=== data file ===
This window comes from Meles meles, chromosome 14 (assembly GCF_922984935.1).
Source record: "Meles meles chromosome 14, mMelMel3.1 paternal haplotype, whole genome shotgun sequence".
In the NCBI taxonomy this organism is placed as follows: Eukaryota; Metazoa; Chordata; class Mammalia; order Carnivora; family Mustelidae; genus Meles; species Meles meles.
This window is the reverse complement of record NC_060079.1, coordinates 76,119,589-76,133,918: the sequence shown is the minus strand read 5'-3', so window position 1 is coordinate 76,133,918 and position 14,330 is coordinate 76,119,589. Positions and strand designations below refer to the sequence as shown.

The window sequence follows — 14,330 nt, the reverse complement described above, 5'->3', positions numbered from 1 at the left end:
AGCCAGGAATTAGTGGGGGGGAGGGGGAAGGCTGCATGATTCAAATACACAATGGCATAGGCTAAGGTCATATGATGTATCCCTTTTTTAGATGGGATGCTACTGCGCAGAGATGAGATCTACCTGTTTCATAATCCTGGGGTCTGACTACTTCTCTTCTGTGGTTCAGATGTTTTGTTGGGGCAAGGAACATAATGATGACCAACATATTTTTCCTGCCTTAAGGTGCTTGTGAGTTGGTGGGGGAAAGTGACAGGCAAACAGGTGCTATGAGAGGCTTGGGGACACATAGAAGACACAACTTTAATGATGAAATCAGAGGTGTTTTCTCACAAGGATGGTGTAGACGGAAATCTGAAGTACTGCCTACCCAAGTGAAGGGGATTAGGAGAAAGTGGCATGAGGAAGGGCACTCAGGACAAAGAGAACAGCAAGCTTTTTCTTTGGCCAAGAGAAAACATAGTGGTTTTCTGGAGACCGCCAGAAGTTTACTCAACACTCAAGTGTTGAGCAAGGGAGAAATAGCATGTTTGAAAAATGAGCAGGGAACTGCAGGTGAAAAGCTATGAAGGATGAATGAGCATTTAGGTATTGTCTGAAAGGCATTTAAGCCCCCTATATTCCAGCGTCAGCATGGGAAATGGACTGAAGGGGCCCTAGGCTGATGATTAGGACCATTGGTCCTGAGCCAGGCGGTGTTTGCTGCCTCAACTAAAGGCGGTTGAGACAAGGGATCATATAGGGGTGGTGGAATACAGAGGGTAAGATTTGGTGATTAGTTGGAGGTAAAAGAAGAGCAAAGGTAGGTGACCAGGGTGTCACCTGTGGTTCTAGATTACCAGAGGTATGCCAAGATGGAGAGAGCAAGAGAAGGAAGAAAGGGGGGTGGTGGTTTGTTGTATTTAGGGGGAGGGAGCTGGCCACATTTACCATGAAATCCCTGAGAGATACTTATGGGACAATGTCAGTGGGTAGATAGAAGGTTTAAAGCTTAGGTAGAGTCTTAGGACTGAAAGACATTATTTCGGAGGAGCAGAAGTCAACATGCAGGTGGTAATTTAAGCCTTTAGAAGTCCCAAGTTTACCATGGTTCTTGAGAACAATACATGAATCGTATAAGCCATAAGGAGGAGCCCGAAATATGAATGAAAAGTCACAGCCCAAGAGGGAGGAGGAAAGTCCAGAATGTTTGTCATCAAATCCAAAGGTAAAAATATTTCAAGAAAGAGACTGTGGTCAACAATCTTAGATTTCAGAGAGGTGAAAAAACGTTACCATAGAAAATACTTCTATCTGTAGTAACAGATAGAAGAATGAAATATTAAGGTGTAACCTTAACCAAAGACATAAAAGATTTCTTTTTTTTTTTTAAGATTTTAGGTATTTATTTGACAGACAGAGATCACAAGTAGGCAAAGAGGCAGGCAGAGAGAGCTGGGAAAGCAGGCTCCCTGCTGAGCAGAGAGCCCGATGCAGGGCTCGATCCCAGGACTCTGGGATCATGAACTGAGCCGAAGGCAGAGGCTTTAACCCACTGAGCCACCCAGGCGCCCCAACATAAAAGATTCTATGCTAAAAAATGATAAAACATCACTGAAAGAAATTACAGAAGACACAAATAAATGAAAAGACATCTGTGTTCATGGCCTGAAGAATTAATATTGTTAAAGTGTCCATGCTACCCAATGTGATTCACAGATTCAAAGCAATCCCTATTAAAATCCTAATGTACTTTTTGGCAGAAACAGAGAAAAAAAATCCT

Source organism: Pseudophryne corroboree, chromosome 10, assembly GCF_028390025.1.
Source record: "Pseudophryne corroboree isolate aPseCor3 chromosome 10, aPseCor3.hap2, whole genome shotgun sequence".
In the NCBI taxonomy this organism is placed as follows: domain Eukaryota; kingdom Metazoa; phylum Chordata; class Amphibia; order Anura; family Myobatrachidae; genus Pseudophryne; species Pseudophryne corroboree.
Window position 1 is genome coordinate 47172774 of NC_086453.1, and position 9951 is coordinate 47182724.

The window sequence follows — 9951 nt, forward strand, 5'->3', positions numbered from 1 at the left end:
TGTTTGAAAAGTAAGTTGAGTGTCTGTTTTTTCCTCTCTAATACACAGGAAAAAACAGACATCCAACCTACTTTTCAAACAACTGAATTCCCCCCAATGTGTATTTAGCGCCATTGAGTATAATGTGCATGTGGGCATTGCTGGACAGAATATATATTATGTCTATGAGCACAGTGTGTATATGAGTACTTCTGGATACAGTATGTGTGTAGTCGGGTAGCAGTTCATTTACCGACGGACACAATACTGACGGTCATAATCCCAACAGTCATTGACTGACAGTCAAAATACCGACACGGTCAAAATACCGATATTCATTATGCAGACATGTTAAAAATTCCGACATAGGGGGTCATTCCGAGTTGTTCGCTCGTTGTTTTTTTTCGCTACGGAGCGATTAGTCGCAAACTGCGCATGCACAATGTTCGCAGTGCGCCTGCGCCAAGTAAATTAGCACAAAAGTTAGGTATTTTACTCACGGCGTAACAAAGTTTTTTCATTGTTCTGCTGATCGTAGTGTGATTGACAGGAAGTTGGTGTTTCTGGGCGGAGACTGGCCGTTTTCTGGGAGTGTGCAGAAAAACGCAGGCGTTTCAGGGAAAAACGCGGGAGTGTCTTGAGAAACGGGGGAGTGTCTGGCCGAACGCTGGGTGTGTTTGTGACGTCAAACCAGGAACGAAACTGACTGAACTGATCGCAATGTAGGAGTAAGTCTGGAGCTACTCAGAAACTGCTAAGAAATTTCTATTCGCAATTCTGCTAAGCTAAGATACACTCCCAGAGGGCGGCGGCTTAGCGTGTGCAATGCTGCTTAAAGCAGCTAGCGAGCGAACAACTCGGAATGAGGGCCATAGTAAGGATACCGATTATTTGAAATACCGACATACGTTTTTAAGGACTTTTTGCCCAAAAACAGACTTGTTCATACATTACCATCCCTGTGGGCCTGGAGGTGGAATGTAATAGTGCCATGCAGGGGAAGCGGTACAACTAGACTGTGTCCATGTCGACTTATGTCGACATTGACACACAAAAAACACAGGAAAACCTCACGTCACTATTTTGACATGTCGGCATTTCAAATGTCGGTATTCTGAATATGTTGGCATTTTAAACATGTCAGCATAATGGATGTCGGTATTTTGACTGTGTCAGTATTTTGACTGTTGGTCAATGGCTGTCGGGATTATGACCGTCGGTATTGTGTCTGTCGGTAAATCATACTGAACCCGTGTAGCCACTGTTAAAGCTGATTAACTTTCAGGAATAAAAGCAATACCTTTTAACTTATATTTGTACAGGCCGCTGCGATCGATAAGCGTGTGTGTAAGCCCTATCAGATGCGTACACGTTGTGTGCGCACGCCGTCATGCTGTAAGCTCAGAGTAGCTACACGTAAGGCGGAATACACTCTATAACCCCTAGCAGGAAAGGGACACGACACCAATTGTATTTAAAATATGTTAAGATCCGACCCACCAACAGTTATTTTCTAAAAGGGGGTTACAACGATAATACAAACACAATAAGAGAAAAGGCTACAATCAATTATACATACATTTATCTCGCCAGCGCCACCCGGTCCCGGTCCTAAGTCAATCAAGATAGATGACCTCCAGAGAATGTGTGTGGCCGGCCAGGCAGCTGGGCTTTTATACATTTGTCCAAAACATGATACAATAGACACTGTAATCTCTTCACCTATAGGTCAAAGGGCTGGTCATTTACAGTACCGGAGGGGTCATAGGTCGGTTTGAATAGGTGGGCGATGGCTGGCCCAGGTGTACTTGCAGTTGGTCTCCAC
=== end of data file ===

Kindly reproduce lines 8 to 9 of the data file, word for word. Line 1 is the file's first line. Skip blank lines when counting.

Source record: "Pseudophryne corroboree isolate aPseCor3 chromosome 10, aPseCor3.hap2, whole genome shotgun sequence".
In the NCBI taxonomy this organism is placed as follows: domain Eukaryota; kingdom Metazoa; phylum Chordata; class Amphibia; order Anura; family Myobatrachidae; genus Pseudophryne; species Pseudophryne corroboree.